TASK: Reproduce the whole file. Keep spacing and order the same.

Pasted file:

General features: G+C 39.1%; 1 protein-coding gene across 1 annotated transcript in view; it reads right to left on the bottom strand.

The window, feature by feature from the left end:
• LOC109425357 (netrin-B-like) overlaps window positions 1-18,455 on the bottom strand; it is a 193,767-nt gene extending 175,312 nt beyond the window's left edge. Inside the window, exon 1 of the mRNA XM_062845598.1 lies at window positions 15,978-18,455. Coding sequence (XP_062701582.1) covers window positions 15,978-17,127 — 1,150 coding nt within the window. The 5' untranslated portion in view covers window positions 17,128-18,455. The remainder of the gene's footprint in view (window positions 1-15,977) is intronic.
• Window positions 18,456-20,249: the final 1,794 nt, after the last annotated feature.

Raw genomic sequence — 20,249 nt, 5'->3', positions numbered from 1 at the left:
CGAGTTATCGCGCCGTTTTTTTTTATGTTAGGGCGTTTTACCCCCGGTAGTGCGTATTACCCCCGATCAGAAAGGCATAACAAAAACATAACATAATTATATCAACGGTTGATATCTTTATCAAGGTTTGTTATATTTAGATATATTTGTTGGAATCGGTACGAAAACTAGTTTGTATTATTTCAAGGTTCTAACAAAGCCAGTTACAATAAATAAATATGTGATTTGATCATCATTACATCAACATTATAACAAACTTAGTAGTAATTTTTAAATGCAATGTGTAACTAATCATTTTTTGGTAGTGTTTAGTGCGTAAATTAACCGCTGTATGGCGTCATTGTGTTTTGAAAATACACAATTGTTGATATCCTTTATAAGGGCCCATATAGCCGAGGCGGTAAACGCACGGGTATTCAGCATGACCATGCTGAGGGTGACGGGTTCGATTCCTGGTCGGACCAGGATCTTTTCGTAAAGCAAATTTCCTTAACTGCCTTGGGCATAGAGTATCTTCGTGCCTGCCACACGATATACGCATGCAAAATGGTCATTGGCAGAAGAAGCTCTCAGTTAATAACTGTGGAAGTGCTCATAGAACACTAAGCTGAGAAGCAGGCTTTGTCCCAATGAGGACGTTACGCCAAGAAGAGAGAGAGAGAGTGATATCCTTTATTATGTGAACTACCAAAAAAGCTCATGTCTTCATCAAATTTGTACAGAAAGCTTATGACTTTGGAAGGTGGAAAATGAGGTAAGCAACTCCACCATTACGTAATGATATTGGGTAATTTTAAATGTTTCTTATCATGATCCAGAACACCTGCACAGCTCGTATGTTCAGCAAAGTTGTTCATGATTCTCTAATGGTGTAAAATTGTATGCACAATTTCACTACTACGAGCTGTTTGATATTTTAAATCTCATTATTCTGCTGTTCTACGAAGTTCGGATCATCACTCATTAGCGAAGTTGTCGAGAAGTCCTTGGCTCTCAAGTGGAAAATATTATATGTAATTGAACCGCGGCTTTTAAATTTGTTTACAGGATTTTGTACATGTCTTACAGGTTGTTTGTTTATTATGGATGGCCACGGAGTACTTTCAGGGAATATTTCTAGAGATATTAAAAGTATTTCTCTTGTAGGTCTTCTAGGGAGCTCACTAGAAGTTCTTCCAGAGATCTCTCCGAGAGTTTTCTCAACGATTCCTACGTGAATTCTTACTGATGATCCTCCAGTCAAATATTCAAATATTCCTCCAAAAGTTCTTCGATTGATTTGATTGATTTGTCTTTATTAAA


General features: G+C 39.1%; 1 protein-coding gene across 1 annotated transcript in view; it reads right to left on the bottom strand.

The window, feature by feature from the left end:
• LOC109425357 (netrin-B-like) overlaps window positions 1-18,455 on the bottom strand; it is a 193,767-nt gene extending 175,312 nt beyond the window's left edge. Inside the window, exon 1 of the mRNA XM_062845598.1 lies at window positions 15,978-18,455. Coding sequence (XP_062701582.1) covers window positions 15,978-17,127 — 1,150 coding nt within the window. The 5' untranslated portion in view covers window positions 17,128-18,455. The remainder of the gene's footprint in view (window positions 1-15,977) is intronic.
• Window positions 18,456-20,249: the final 1,794 nt, after the last annotated feature.

Raw genomic sequence — 20,249 nt, 5'->3', positions numbered from 1 at the left:
CGAGTTATCGCGCCGTTTTTTTTTATGTTAGGGCGTTTTACCCCCGGTAGTGCGTATTACCCCCGATCAGAAAGGCATAACAAAAACATAACATAATTATATCAACGGTTGATATCTTTATCAAGGTTTGTTATATTTAGATATATTTGTTGGAATCGGTACGAAAACTAGTTTGTATTATTTCAAGGTTCTAACAAAGCCAGTTACAATAAATAAATATGTGATTTGATCATCATTACATCAACATTATAACAAACTTAGTAGTAATTTTTAAATGCAATGTGTAACTAATCATTTTTTGGTAGTGTTTAGTGCGTAAATTAACCGCTGTATGGCGTCATTGTGTTTTGAAAATACACAATTGTTGATATCCTTTATAAGGGCCCATATAGCCGAGGCGGTAAACGCACGGGTATTCAGCATGACCATGCTGAGGGTGACGGGTTCGATTCCTGGTCGGACCAGGATCTTTTCGTAAAGCAAATTTCCTTAACTGCCTTGGGCATAGAGTATCTTCGTGCCTGCCACACGATATACGCATGCAAAATGGTCATTGGCAGAAGAAGCTCTCAGTTAATAACTGTGGAAGTGCTCATAGAACACTAAGCTGAGAAGCAGGCTTTGTCCCAATGAGGACGTTACGCCAAGAAGAGAGAGAGAGAGTGATATCCTTTATTATGTGAACTACCAAAAAAGCTCATGTCTTCATCAAATTTGTACAGAAAGCTTATGACTTTGGAAGGTGGAAAATGAGGTAAGCAACTCCACCATTACGTAATGATATTGGGTAATTTTAAATGTTTCTTATCATGATCCAGAACACCTGCACAGCTCGTATGTTCAGCAAAGTTGTTCATGATTCTCTAATGGTGTAAAATTGTATGCACAATTTCACTACTACGAGCTGTTTGATATTTTAAATCTCATTATTCTGCTGTTCTACGAAGTTCGGATCATCACTCATTAGCGAAGTTGTCGAGAAGTCCTTGGCTCTCAAGTGGAAAATATTATATGTAATTGAACCGCGGCTTTTAAATTTGTTTACAGGATTTTGTACATGTCTTACAGGTTGTTTGTTTATTATGGATGGCCACGGAGTACTTTCAGGGAATATTTCTAGAGATATTAAAAGTATTTCTCTTGTAGGTCTTCTAGGGAGCTCACTAGAAGTTCTTCCAGAGATCTCTCCGAGAGTTTTCTCAACGATTCCTACGTGAATTCTTACTGATGATCCTCCAGTCAAATATTCAAATATTCCTCCAAAAGTTCTTCGATTGATTTGATTGATTTGTCTTTATTAAA